Bond Yields or Equity Prices - Which Predicts the Future Better?

Bond yields suggest stagflation; equity valuations indicate far more positive earnings growth. How should investors interpret this conflicting data?

Cherry Reynard 20 June, 2017 | 12:18PM
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There is a deep divide in financial markets: the bond market appears to be telling one economic story, while the equity market is telling quite another. Bond yields across the globe are currently suggesting low levels of economic growth some way into the future. At the same time, the price earnings multiples of equities are making bold predictions about earnings growth. Which is right? 

Both markets have rational reasons for behaving as they are, but they appear to be looking at different metrics. Bond markets are looking at the relative weakness of inflation. Nathan Sweeney, senior investment manager at Architas Multi-Manager, says: “The Federal Reserve predicted that once unemployment reached 4.7%, there would be a pick-up in inflation. That hasn’t happened. It is now at 4.3% and inflation is weaker, well below the Fed’s 2% target.”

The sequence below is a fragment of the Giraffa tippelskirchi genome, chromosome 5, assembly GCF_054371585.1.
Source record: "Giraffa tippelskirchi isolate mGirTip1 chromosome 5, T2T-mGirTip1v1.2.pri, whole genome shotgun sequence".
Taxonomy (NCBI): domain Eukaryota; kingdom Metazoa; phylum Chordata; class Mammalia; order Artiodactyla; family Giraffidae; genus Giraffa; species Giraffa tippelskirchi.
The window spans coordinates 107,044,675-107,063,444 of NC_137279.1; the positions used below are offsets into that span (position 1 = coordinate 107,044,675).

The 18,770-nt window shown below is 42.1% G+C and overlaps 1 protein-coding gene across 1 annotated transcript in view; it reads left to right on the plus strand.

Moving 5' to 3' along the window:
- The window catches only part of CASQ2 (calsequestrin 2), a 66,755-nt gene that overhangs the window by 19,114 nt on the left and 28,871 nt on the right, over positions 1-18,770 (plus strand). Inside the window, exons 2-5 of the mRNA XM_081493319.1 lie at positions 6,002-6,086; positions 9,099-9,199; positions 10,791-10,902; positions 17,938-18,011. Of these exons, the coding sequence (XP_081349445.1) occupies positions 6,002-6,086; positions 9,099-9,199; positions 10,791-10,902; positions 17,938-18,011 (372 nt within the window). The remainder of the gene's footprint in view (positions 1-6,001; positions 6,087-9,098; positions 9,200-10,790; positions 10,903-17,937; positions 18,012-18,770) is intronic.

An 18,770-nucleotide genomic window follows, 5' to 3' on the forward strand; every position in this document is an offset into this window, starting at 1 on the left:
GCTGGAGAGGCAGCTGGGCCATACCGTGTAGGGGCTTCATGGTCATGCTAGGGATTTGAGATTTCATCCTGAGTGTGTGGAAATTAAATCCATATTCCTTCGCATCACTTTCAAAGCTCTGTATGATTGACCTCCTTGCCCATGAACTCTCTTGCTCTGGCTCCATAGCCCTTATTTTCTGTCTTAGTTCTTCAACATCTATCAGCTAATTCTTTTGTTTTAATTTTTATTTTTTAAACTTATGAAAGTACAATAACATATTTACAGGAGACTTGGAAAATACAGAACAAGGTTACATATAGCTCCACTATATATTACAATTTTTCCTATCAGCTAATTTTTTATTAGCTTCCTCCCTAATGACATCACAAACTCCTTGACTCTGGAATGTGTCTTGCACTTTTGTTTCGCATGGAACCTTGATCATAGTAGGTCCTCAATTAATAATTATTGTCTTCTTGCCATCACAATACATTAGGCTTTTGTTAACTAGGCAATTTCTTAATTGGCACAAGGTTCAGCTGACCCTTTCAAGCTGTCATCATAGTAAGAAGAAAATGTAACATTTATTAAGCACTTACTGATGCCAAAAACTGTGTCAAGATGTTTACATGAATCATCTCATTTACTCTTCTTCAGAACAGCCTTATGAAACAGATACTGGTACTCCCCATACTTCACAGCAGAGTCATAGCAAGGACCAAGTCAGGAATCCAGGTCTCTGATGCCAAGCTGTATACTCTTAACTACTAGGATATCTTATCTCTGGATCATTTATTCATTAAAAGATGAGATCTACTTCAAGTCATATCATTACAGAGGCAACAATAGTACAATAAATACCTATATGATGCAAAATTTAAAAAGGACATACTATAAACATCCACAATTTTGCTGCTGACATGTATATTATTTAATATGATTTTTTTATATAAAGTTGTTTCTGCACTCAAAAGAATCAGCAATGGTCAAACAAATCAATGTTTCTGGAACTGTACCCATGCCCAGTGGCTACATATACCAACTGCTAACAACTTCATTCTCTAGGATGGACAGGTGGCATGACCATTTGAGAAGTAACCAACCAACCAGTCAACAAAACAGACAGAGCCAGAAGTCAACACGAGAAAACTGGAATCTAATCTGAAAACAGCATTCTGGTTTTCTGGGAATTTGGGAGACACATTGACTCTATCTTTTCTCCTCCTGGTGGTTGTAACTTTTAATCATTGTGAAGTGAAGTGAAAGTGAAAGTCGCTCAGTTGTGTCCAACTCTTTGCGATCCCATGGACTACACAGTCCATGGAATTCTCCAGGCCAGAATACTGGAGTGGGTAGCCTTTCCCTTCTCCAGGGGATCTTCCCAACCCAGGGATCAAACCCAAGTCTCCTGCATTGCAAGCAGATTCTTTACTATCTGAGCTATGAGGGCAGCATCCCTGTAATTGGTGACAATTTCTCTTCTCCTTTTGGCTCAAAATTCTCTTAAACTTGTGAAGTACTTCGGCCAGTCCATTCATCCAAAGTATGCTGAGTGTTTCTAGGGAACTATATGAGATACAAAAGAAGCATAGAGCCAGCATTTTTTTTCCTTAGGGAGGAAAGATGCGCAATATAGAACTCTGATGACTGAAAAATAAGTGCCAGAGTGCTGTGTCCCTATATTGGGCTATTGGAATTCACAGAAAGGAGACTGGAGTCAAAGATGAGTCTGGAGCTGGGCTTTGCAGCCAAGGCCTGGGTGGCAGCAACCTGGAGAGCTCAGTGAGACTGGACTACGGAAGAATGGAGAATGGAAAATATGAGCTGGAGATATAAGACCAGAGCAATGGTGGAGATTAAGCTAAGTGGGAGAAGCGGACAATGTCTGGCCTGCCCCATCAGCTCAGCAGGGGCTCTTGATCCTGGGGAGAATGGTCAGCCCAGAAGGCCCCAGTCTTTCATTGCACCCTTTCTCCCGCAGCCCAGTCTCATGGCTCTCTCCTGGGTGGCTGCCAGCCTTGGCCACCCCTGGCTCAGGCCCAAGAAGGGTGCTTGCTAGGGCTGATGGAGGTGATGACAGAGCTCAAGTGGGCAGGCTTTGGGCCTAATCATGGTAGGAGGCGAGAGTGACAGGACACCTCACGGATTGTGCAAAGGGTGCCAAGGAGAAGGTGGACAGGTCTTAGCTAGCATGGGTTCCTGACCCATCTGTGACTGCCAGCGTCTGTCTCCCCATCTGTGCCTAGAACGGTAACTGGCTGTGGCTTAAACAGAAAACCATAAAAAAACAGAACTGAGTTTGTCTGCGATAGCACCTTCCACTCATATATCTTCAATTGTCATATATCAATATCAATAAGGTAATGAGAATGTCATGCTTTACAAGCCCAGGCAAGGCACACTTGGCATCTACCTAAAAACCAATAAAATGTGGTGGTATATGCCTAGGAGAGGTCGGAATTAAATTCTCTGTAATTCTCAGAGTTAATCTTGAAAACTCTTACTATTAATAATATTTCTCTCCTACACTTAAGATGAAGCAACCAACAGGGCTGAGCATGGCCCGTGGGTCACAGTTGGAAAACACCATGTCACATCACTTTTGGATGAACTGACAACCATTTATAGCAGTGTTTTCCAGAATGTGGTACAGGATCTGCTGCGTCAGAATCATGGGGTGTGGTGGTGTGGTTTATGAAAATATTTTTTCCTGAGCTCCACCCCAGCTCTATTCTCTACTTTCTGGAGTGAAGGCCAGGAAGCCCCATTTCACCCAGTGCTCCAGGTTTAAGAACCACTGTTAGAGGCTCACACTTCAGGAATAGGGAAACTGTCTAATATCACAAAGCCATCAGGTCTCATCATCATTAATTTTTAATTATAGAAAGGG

He believes the Federal Reserve is trying to buy time, hoping that inflation will edge closer to its target eventually. However, it hasn’t happened yet and the bond market doesn’t believe it will happen in future. It sees the US economy as on the cusp of Japan-style stagflation. In Japan, unemployment levels have low for some time, but it hasn’t generated any economic growth or inflation.

Bond Markets ‘Very Good’ at Predicting Recessions  

Tom Stevenson, investment director for Fidelity Personal Investing, says that the diminishing gap between shorter-term and longer term rates is also important. This suggests that the bond market doesn’t believe that the economy will withstand rate rises and that rates will have to fall again in future.